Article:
Pain management (PM) continuing medical education (CME) changes physician practice patterns.
L. A. Leong, R. Morgan, N. Slatkin, M. Rhiner, L. Schroeder, B. Pritt;
City of Hope, Duarte, CA
Abstract: Background: Society is recognizing the importance of education in improving treatment of pain and suffering. California Bill AB487 requires all practicing physicians to obtain 12 hours of CME in PM before 2006 for license renewal.
The effectiveness of this mandate has not been systematically evaluated
Methods: We conducted the first of five annual PM seminars. Topics included management of malignant and non-malignant pain, pharmacology and management of side-effects of opiate and non-opiate analgesics, and adjunctive therapies (depression management, spirituality issues).
Immediate post-attendance and 4-month follow-up questionnaires were sent to participants.
Results: Of the 81 physicians representing 17 medical specialties, 51 responded to the immediate questionnaire.
31 responses were received to the 4 month follow-up questionnaire: Responses were as follows: (Early, 4 months) I will change my practice 34 (67%), 28 (90%) I see no need to change my practice 6 (12%), 2 (6%) I will await further information 7 (14%), 1 (3%) No Response regarding practice change 4 (8%) Responses of those who changed their practices included: Increased use of known modalities for pain control 21 Earlier referrals to specialists 14 More attention to psychosocial aspects 14 Use of new drugs/modalities of care 11 Specific comments regarding practice changes are consistent with topics presented at the seminar.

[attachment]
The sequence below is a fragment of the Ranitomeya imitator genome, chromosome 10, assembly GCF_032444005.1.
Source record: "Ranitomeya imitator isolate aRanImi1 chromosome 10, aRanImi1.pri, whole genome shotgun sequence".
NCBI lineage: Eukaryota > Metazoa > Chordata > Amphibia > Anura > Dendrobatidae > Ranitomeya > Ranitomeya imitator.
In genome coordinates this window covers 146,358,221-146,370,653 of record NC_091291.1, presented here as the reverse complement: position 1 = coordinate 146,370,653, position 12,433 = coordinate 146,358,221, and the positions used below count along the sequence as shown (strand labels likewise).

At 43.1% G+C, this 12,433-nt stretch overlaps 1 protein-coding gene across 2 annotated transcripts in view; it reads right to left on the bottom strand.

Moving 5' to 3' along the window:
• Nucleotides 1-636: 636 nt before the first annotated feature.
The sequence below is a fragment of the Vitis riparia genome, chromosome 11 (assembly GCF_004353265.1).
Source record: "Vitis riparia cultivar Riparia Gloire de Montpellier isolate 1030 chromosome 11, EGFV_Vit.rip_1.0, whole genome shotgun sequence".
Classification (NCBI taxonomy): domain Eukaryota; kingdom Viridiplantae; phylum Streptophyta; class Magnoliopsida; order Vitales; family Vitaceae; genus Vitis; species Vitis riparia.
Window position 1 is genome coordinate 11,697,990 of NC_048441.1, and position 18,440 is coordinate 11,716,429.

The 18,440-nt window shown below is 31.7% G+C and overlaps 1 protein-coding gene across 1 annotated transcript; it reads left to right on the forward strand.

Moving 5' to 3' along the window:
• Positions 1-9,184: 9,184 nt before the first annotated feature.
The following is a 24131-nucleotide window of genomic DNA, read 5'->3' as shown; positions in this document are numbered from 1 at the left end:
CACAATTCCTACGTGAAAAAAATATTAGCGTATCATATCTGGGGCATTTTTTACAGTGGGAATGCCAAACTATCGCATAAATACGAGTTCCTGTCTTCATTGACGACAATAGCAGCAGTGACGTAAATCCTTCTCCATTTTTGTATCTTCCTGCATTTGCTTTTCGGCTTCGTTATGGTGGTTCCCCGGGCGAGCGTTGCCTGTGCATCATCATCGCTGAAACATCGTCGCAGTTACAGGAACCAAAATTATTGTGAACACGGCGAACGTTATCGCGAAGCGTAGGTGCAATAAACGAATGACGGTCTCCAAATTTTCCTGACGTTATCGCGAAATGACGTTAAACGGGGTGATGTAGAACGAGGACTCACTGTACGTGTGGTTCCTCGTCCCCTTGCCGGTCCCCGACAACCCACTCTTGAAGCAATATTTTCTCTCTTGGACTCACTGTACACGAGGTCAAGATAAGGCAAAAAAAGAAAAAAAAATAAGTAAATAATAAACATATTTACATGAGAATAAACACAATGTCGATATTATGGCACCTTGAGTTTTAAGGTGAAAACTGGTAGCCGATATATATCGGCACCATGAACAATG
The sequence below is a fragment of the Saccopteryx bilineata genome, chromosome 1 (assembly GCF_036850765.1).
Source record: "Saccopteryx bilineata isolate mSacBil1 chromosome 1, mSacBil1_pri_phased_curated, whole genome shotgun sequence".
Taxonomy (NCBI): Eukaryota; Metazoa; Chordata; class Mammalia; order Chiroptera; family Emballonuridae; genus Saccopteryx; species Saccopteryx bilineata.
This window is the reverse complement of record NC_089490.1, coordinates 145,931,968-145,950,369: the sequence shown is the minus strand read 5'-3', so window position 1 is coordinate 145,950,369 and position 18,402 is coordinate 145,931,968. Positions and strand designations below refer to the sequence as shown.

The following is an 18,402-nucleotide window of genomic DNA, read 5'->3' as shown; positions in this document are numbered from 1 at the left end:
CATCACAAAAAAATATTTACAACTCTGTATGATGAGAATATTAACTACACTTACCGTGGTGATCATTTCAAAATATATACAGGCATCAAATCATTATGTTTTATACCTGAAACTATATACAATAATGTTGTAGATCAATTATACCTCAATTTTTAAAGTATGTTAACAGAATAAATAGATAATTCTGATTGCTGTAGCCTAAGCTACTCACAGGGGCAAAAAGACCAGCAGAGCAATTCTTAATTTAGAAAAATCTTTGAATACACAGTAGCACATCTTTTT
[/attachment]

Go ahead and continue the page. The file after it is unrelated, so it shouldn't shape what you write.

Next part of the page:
Conclusions: These results indicate that this cohort of physicians was overwhelmingly open to changing practice patterns in the area of PM and palliative care. 67% expressed an interest in changing their practice immediately following this intensive educational experience. 90% responding to the follow-up evaluation indicated that their practices had changed.
These data show that CME can effectively influence physician practice patterns. (Supported by CA62505)
Abstract No: 6155
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